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Doug Ringer’s Ten Tips for Successful Product Strategy

Your organization’s revenue, profitability, reputation, and survival are based solely on the products and services (referred to as “products” from here on) you provide your customers and potential new markets. Success over the long-term requires getting a long list of things “right” and avoiding a short list of things you cannot afford to get “wrong.”My Ten Tips address issues I’ve experienced in 28 years of developing products and growing businesses.


1. Know what and why you are doing it A problem that causes serious challenges to coherent product innovation andstrategy is the diffusion of product responsibility across too broad a swath of the company. The lack of a coherent storehouse of product strategy, execution, and tactics prevents assembling a critical mass of product, technology, and market knowledge. Without this storehouse, the “what, why, and how” of your strategy cannot be accurately determined.


Solution: Ensure your product teams are tightly integrated. Managers of similar product lines should meet frequently to exchange market data and strategize their product lines in parallel. Product development and manufacturing teams should be holding similar events in their departments.These three groups should be meeting quarterly to ensure product strategy, development capabilities, and manufacturing excellence are aligned.


2. Tightly define your Minimum & Maximum Viable Products Life cycles of products are getting shorter–the rapid evolution of technologybeing the driving force. This can’t be changed; you must adapt to it, and the best adaptation is to launch products faster. The MVP (minimal viable product) allows you to do this. This is obvious in today’s world of AGILE software development and rapid hardware prototyping.


This second part is often overlooked. What I call the maximum viable product, or “MxVP,” is the most valuable product your market can profitability handle. Continuing to build on the MVP past the MxVP is not profitable.


Solution: Start your replacement programs long before hitting the MxVP point. This maximizes profitability and maintains product line viability over time.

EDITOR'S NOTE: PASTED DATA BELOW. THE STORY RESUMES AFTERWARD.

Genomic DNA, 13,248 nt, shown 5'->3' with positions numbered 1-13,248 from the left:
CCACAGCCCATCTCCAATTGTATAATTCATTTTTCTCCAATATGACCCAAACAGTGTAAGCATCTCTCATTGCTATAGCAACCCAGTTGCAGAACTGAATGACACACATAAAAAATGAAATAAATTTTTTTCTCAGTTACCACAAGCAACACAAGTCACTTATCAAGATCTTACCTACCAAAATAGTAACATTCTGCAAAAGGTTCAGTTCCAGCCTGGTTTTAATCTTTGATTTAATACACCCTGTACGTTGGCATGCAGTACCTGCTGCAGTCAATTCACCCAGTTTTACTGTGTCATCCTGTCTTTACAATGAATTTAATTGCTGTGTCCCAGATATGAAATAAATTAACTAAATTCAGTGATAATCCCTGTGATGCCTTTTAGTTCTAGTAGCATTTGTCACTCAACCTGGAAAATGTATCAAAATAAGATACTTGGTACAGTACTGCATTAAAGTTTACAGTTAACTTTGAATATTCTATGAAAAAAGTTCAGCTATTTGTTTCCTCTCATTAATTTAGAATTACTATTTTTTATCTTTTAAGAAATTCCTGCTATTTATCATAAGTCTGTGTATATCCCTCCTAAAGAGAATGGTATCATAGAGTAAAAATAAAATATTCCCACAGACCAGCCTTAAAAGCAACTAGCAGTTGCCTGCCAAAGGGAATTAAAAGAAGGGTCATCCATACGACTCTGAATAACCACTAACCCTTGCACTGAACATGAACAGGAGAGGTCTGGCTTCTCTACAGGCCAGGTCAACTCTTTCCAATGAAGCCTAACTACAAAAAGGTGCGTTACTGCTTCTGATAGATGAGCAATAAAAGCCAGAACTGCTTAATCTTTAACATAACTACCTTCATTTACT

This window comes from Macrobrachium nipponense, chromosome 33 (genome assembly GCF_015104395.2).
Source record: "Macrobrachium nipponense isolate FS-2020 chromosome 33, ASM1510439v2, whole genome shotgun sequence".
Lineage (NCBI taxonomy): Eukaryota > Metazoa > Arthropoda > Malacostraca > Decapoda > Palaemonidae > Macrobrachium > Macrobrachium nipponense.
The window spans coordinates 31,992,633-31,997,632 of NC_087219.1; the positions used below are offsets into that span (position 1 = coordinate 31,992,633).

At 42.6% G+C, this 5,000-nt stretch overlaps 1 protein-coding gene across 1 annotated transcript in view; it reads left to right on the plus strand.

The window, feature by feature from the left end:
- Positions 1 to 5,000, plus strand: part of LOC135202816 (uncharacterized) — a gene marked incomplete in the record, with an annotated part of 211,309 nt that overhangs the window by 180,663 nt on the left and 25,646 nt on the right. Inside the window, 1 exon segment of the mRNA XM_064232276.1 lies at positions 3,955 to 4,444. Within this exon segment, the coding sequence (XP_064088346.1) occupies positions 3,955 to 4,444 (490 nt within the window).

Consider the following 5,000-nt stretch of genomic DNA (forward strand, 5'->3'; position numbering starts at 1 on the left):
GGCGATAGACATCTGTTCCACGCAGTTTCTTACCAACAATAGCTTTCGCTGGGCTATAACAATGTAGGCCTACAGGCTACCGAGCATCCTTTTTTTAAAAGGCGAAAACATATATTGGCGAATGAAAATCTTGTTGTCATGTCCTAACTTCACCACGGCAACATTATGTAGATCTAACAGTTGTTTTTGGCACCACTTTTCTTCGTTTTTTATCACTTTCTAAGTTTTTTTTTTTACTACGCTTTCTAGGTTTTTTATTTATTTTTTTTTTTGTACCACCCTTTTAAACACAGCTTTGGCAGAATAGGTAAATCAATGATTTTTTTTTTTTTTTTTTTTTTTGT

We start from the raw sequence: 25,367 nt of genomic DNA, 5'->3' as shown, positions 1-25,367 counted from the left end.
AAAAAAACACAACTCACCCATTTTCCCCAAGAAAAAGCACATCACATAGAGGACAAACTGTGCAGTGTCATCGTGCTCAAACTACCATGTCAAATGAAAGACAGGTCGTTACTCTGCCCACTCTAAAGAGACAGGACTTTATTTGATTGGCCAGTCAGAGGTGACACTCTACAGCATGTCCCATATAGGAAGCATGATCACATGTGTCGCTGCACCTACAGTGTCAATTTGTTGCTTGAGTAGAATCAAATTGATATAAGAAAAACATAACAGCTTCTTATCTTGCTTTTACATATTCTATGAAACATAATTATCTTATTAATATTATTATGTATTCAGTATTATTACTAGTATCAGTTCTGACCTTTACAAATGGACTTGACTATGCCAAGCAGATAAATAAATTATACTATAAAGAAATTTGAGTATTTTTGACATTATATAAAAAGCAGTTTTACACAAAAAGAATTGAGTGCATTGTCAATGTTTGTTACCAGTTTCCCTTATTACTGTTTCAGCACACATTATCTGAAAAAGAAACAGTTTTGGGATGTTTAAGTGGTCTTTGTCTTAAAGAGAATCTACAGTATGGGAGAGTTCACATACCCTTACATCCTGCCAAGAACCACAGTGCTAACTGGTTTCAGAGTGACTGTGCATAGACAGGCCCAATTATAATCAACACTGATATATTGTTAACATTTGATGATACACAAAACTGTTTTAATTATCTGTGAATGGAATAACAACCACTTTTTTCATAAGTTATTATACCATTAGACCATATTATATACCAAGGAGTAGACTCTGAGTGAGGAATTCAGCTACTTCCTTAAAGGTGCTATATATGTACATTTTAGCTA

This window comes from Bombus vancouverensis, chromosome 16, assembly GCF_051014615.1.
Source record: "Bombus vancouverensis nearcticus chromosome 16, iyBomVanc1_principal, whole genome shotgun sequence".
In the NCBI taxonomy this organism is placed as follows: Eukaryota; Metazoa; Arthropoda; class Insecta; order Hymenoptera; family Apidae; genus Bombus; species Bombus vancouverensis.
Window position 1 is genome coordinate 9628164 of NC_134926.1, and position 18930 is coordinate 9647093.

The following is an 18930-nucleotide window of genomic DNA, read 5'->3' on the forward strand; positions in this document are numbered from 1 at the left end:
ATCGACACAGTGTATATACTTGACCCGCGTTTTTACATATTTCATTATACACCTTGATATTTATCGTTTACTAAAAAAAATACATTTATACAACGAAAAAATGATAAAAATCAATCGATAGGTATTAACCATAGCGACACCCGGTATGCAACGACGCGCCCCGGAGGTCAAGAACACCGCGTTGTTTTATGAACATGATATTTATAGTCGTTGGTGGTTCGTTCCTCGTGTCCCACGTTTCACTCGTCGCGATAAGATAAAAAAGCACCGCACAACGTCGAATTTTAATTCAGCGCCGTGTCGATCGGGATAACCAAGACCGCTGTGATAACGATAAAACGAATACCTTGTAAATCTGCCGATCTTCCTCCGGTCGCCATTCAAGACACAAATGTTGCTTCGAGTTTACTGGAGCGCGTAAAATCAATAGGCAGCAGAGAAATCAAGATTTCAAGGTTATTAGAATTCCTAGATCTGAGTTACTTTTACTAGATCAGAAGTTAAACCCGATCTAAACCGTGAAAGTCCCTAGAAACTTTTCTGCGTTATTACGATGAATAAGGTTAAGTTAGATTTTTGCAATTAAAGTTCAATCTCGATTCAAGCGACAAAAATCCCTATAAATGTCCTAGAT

3. Build-in flexibility & headroom No matter how diligent the product definition and market research efforts,something will be missed, or underestimated at a minimum.


Solution: Plan for this eventuality by including sufficient headroom in the design to allow expansion. Also, this assists with the problem in tip #2 because when done properly, it allows you to remain competitive without having to develop new products at the same pace of the technology. This becomes mandatory as you move from your MVP toward your MxVP.


4. Price-minus costing You must maintain a minimum amount of margin to be profitable, and yourcustomers will not pay more than the value they perceive for your solution. Therefore, you must plan your products to be sufficiently profitable for at least 24 months following launch.


Solution: If you were making stealth planes in the 1980’s for the US government, you could do cost-plus pricing. Today, you had better be doing price-minus costing using the future price, not today’s, as the starting point.


5. Who is your customer? You sell to your customers. You might choose to call them “dealers,”“distributors,” “end-users,” etc., but they are customers who have a need and are looking for a solution to fill it. If you solve their problem, competitively and within their parameters, then you probably get their business.You DO NOT sell to the market. The market is an amorphous blob of needs, wants, desires, and expectations. Because of this, you cannot blindly apply “market data,” or “indexes” to your customer base.